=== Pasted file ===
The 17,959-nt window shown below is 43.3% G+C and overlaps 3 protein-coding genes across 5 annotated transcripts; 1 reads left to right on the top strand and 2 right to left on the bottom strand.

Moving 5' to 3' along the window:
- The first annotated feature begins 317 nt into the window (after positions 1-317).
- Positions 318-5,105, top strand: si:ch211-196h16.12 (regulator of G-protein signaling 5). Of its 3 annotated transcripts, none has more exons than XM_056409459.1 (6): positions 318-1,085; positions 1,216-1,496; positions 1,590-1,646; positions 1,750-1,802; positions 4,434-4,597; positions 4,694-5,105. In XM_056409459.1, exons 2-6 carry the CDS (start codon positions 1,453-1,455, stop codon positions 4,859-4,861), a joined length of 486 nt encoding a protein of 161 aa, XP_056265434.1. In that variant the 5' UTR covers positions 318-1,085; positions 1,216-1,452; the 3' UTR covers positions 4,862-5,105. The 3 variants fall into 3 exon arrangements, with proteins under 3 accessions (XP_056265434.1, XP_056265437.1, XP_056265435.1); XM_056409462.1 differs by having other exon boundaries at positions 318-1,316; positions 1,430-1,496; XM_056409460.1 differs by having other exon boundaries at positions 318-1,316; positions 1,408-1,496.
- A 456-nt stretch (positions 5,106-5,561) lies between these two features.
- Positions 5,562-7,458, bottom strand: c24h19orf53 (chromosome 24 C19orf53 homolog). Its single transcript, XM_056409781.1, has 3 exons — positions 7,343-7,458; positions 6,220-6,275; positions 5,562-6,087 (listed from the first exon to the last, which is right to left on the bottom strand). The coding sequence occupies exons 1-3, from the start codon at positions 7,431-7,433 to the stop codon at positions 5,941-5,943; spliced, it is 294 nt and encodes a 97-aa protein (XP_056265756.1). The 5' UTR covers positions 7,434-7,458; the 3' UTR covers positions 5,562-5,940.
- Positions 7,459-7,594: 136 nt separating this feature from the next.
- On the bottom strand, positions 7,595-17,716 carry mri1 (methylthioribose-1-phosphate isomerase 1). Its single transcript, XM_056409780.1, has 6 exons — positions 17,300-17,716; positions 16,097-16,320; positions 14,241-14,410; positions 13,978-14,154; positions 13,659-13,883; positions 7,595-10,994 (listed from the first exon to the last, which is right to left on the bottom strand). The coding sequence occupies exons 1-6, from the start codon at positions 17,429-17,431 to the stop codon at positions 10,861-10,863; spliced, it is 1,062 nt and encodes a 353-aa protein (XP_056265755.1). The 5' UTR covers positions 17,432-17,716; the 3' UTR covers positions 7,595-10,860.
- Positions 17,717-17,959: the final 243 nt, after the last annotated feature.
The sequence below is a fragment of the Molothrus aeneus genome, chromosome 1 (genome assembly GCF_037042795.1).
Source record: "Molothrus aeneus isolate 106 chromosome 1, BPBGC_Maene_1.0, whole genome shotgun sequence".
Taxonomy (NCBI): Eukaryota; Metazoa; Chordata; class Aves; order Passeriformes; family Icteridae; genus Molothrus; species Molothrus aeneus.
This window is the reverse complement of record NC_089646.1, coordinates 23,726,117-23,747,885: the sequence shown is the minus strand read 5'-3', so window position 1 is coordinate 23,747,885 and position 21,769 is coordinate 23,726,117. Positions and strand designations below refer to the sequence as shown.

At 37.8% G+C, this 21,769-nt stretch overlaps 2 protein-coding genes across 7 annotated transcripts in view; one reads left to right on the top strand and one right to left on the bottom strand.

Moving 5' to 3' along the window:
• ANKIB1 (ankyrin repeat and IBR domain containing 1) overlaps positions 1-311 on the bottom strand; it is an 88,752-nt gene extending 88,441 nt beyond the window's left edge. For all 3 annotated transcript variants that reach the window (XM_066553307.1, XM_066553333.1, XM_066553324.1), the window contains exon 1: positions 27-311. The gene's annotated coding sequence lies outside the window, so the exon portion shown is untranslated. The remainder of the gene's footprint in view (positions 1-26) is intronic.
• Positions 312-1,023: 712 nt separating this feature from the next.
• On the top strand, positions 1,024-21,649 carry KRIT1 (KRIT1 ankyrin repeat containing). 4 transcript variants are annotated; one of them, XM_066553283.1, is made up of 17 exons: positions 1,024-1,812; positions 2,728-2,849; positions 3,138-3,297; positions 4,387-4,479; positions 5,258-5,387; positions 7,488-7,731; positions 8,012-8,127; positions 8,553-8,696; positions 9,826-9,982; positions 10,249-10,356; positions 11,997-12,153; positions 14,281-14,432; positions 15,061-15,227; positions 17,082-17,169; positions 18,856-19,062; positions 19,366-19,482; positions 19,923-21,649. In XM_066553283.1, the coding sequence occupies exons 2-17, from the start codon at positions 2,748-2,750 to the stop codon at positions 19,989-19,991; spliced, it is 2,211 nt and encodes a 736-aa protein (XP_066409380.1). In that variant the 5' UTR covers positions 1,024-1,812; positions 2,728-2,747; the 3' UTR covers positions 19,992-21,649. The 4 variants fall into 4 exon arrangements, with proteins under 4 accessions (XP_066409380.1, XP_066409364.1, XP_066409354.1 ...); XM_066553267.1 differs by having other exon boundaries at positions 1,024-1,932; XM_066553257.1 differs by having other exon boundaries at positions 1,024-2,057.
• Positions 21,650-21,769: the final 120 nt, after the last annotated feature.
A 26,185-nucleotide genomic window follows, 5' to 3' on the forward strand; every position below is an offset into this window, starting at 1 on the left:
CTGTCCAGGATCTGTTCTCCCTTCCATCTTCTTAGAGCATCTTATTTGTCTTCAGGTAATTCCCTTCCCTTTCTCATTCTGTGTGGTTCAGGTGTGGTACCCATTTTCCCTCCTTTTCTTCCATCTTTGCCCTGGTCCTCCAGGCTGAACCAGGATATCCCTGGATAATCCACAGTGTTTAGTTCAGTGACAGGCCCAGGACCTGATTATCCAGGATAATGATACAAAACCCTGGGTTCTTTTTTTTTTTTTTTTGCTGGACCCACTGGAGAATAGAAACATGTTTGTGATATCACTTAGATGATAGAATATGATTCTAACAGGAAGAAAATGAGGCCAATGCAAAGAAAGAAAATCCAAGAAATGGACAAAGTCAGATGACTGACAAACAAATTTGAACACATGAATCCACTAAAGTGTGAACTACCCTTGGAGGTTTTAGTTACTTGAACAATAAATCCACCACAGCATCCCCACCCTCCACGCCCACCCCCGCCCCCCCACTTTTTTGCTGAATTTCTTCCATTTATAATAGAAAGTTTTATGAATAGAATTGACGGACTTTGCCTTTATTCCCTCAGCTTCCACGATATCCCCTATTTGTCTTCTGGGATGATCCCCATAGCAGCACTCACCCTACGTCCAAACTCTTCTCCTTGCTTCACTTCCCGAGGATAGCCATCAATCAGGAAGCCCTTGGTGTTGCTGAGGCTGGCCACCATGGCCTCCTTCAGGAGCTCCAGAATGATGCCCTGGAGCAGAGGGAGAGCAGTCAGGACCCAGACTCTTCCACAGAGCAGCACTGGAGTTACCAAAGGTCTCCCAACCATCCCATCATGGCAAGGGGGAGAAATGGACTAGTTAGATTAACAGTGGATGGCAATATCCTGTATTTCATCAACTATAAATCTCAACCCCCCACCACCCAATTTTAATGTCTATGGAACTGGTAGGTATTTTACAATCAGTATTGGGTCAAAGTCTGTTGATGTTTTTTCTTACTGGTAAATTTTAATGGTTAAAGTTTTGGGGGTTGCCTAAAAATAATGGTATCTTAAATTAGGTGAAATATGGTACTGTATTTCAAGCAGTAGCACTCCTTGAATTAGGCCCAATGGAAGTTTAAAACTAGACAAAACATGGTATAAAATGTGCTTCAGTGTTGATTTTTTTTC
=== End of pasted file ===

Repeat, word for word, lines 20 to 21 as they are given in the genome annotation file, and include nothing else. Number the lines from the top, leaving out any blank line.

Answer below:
A 26,185-nucleotide genomic window follows, 5' to 3' on the forward strand; every position below is an offset into this window, starting at 1 on the left:
CTGTCCAGGATCTGTTCTCCCTTCCATCTTCTTAGAGCATCTTATTTGTCTTCAGGTAATTCCCTTCCCTTTCTCATTCTGTGTGGTTCAGGTGTGGTACCCATTTTCCCTCCTTTTCTTCCATCTTTGCCCTGGTCCTCCAGGCTGAACCAGGATATCCCTGGATAATCCACAGTGTTTAGTTCAGTGACAGGCCCAGGACCTGATTATCCAGGATAATGATACAAAACCCTGGGTTCTTTTTTTTTTTTTTTTGCTGGACCCACTGGAGAATAGAAACATGTTTGTGATATCACTTAGATGATAGAATATGATTCTAACAGGAAGAAAATGAGGCCAATGCAAAGAAAGAAAATCCAAGAAATGGACAAAGTCAGATGACTGACAAACAAATTTGAACACATGAATCCACTAAAGTGTGAACTACCCTTGGAGGTTTTAGTTACTTGAACAATAAATCCACCACAGCATCCCCACCCTCCACGCCCACCCCCGCCCCCCCACTTTTTTGCTGAATTTCTTCCATTTATAATAGAAAGTTTTATGAATAGAATTGACGGACTTTGCCTTTATTCCCTCAGCTTCCACGATATCCCCTATTTGTCTTCTGGGATGATCCCCATAGCAGCACTCACCCTACGTCCAAACTCTTCTCCTTGCTTCACTTCCCGAGGATAGCCATCAATCAGGAAGCCCTTGGTGTTGCTGAGGCTGGCCACCATGGCCTCCTTCAGGAGCTCCAGAATGATGCCCTGGAGCAGAGGGAGAGCAGTCAGGACCCAGACTCTTCCACAGAGCAGCACTGGAGTTACCAAAGGTCTCCCAACCATCCCATCATGGCAAGGGGGAGAAATGGACTAGTTAGATTAACAGTGGATGGCAATATCCTGTATTTCATCAACTATAAATCTCAACCCCCCACCACCCAATTTTAATGTCTATGGAACTGGTAGGTATTTTACAATCAGTATTGGGTCAAAGTCTGTTGATGTTTTTTCTTACTGGTAAATTTTAATGGTTAAAGTTTTGGGGGTTGCCTAAAAATAATGGTATCTTAAATTAGGTGAAATATGGTACTGTATTTCAAGCAGTAGCACTCCTTGAATTAGGCCCAATGGAAGTTTAAAACTAGACAAAACATGGTATAAAATGTGCTTCAGTGTTGATTTTTTTTC